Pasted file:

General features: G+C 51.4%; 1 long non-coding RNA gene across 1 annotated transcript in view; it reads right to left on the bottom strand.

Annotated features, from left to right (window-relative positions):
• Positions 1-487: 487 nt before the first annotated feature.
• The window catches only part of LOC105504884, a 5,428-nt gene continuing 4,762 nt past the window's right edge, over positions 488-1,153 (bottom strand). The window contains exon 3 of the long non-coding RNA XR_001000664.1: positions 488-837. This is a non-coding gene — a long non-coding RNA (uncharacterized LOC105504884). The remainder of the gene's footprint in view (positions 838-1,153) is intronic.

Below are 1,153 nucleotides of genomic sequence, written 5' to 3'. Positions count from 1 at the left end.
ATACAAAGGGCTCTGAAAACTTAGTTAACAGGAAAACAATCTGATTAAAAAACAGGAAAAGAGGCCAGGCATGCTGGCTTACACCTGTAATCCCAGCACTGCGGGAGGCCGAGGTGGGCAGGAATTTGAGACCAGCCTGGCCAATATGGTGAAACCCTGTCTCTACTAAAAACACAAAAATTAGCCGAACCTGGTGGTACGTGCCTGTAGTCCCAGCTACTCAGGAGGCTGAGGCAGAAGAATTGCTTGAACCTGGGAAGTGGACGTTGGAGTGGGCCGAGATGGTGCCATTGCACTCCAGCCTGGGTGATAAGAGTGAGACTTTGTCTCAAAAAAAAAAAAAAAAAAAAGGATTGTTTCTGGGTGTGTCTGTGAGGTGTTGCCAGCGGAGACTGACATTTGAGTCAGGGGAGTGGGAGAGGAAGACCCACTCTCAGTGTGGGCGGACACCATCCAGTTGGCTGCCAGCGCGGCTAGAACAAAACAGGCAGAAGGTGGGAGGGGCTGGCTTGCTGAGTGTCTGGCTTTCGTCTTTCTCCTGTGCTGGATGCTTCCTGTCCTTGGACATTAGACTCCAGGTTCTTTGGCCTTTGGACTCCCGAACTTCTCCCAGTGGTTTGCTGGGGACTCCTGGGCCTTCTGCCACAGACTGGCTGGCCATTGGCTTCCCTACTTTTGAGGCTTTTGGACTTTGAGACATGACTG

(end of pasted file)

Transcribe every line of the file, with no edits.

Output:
General features: G+C 51.4%; 1 long non-coding RNA gene across 1 annotated transcript in view; it reads right to left on the bottom strand.

Annotated features, from left to right (window-relative positions):
• Positions 1-487: 487 nt before the first annotated feature.
• The window catches only part of LOC105504884, a 5,428-nt gene continuing 4,762 nt past the window's right edge, over positions 488-1,153 (bottom strand). The window contains exon 3 of the long non-coding RNA XR_001000664.1: positions 488-837. This is a non-coding gene — a long non-coding RNA (uncharacterized LOC105504884). The remainder of the gene's footprint in view (positions 838-1,153) is intronic.

Below are 1,153 nucleotides of genomic sequence, written 5' to 3'. Positions count from 1 at the left end.
ATACAAAGGGCTCTGAAAACTTAGTTAACAGGAAAACAATCTGATTAAAAAACAGGAAAAGAGGCCAGGCATGCTGGCTTACACCTGTAATCCCAGCACTGCGGGAGGCCGAGGTGGGCAGGAATTTGAGACCAGCCTGGCCAATATGGTGAAACCCTGTCTCTACTAAAAACACAAAAATTAGCCGAACCTGGTGGTACGTGCCTGTAGTCCCAGCTACTCAGGAGGCTGAGGCAGAAGAATTGCTTGAACCTGGGAAGTGGACGTTGGAGTGGGCCGAGATGGTGCCATTGCACTCCAGCCTGGGTGATAAGAGTGAGACTTTGTCTCAAAAAAAAAAAAAAAAAAAAGGATTGTTTCTGGGTGTGTCTGTGAGGTGTTGCCAGCGGAGACTGACATTTGAGTCAGGGGAGTGGGAGAGGAAGACCCACTCTCAGTGTGGGCGGACACCATCCAGTTGGCTGCCAGCGCGGCTAGAACAAAACAGGCAGAAGGTGGGAGGGGCTGGCTTGCTGAGTGTCTGGCTTTCGTCTTTCTCCTGTGCTGGATGCTTCCTGTCCTTGGACATTAGACTCCAGGTTCTTTGGCCTTTGGACTCCCGAACTTCTCCCAGTGGTTTGCTGGGGACTCCTGGGCCTTCTGCCACAGACTGGCTGGCCATTGGCTTCCCTACTTTTGAGGCTTTTGGACTTTGAGACATGACTG